- Add the same information to the user page of the bot. It would be a good idea to add a link to the approval page (whether approved or not) for each function.
- Code your bot in your chosen programming language.
A good way of testing your bot as you are developing is to have it show the changes (if any) it would have made to a page, rather than actually editing the live wiki. Some bot frameworks (such as pywikibot) have pre-coded methods for showing diffs. During the approvals process, the bot will most likely be given a trial period (usually with a restriction on the number of edits or days it is to run for) during which it may actually edit to enable fine-tuning and iron out any bugs. At the end of the trial period, if everything went according to plan, the bot should get approval for full-scale operation.
An important (and often overlooked) task is documenting the internal design of your bot for the purpose of future maintenance and enhancement. This is especially important if you are going to allow clones of your bot. Ideally, you should post the source code of your bot on its userpage or in a revision control system (see #Open-source bots) if you want others to be able to run clones of it. This code should be well documented (usually using comments) for ease of use.
You should be ready to respond to queries about or objections to your bot on your user talk page, especially if it is operating in a potentially sensitive area, such as fair-use image cleanup.
Maintaining and enhancing your bot to cope with newly discovered bugs or new requirements can take far more time than the initial development of the software. Not only may it be necessary to add code that does not fit the original design, but just determining how software works at some point after it is completed may require significant effort (this is another reason to document your code as you go along).
- If you want to make a major functionality change to your bot in the future, you should request this as above using the requests for bot approval.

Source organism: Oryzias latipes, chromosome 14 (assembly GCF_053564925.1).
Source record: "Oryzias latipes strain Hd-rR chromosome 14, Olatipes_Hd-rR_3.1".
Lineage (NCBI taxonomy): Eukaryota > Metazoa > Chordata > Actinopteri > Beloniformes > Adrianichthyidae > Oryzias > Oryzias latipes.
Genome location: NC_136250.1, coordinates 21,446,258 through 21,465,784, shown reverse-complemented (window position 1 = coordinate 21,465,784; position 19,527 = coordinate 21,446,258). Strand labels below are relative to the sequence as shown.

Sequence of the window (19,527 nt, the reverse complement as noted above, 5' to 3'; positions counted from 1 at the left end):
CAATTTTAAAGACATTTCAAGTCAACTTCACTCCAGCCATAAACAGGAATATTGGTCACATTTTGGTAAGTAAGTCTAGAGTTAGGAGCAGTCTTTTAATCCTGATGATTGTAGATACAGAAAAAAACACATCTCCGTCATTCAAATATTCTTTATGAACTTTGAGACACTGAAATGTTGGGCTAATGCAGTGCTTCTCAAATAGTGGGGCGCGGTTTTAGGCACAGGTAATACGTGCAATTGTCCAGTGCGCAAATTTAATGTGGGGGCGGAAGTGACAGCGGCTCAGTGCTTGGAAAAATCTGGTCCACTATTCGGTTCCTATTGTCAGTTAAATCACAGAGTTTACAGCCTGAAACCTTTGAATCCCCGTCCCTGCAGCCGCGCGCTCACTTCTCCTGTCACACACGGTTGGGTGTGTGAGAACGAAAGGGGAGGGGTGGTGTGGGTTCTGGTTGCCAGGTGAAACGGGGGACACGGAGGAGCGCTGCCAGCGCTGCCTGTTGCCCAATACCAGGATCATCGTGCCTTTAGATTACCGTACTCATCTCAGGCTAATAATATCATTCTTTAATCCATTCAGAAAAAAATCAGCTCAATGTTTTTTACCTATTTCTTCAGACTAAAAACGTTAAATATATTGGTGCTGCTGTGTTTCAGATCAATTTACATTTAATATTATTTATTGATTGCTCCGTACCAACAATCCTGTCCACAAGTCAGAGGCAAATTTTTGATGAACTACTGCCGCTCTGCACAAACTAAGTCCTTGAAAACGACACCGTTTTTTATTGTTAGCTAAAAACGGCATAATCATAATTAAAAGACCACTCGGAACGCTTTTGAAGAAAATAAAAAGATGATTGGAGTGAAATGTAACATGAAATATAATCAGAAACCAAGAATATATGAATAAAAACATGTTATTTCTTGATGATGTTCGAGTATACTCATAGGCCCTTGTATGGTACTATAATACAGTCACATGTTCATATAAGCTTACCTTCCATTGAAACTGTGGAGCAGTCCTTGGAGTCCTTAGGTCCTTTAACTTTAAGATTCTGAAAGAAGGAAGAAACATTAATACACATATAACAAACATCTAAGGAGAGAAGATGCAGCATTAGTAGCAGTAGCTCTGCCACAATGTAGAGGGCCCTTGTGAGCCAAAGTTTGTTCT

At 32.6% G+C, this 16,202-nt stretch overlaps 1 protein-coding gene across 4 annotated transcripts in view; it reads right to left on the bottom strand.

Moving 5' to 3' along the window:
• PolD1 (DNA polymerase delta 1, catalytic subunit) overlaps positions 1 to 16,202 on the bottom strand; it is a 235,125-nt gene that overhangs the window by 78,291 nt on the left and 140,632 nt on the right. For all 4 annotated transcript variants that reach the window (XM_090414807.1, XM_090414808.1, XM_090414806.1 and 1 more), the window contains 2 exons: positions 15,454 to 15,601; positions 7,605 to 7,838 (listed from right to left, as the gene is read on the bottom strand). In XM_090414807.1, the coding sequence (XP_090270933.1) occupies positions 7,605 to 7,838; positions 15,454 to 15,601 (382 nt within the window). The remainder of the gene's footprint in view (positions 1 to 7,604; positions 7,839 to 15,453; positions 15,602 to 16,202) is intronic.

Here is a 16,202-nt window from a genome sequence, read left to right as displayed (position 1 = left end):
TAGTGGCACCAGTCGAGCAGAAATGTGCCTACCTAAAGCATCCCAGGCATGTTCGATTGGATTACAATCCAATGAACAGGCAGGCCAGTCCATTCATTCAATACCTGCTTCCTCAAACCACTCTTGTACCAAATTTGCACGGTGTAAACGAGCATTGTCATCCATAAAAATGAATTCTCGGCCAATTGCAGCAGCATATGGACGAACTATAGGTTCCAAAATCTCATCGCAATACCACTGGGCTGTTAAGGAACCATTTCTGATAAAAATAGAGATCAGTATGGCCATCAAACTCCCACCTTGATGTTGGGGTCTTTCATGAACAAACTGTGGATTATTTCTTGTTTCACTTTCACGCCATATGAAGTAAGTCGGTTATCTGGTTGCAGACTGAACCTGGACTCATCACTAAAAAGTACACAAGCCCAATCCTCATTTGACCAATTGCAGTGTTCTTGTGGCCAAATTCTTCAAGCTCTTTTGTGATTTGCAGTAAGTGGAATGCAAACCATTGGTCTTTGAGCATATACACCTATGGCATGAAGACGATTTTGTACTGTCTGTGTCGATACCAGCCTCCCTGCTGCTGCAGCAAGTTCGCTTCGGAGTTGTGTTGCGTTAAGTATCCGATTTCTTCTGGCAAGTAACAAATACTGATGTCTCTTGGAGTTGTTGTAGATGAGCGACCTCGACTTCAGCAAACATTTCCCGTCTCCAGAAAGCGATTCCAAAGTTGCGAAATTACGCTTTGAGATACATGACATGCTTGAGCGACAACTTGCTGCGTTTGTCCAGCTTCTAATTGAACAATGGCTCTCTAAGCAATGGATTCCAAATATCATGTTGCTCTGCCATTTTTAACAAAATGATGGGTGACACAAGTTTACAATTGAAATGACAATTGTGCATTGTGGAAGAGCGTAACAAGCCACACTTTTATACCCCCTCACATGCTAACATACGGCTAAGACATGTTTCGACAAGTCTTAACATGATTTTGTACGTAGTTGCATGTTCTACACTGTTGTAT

General guidelines for running a bot
In addition to the official bot policy, which covers the main points to consider when developing your bot, there are a number of more general advisory points to consider when developing your bot.
Bot best practices
- Set a custom User-Agent header for your bot, per the Wikimedia User-Agent policy. If you don't, your bot may encounter errors and may end up blocked by the technical staff at the server level.
- Use the maxlag parameter with a maximum lag of 5 seconds. This will enable the bot to run quickly when server load is low, and throttle the bot when server load is high.
- If writing a bot in a framework that does not support maxlag, limit the total requests (read and write requests together) to no more than 10/minute.
- Use the API whenever possible, and set the query limits to the largest values that the server permits, to minimize the total number of requests that must be made.
- Edit (write) requests are more expensive in server time than read requests. Be edit-light and design your code to keep edits to a minimum.
- Try to consolidate edits. One single large edit is better than 10 smaller ones.
- Enable HTTP persistent connections and compression in your HTTP client library, if possible.
- Do not make multi-threaded requests. Wait for one server request to complete before beginning another
- Back off upon receiving errors from the server. Errors such as squid timeouts are often an indication of heavy server load. Use a sequence of increasingly longer delays between repeated requests.
- Make use of the Assert Edit extension, an extension explicitly designed for bots to check certain conditions, which is enabled on Wikipedia.
- Test your code thoroughly before making large automated runs. Individually examine all edits on trial runs to verify they are perfect.
Common bot features you should consider implementing
If your bot is doing anything that requires judgment or evaluation of context (e.g., correcting spelling) then you should consider making your bot manually-assisted, which means that a human verifies all edits before they are saved. This significantly reduces the bot's speed, but it also significantly reduces errors.
Disabling the bot
It is good bot policy to have a feature to disable the bot's operation if it is requested. Remember that if your bot goes bad, it is your responsibility to clean up after it! You could have the bot refuse to run if a message has been left on its talk page, on the assumption that the message may be a complaint against its activities; this can be checked using the API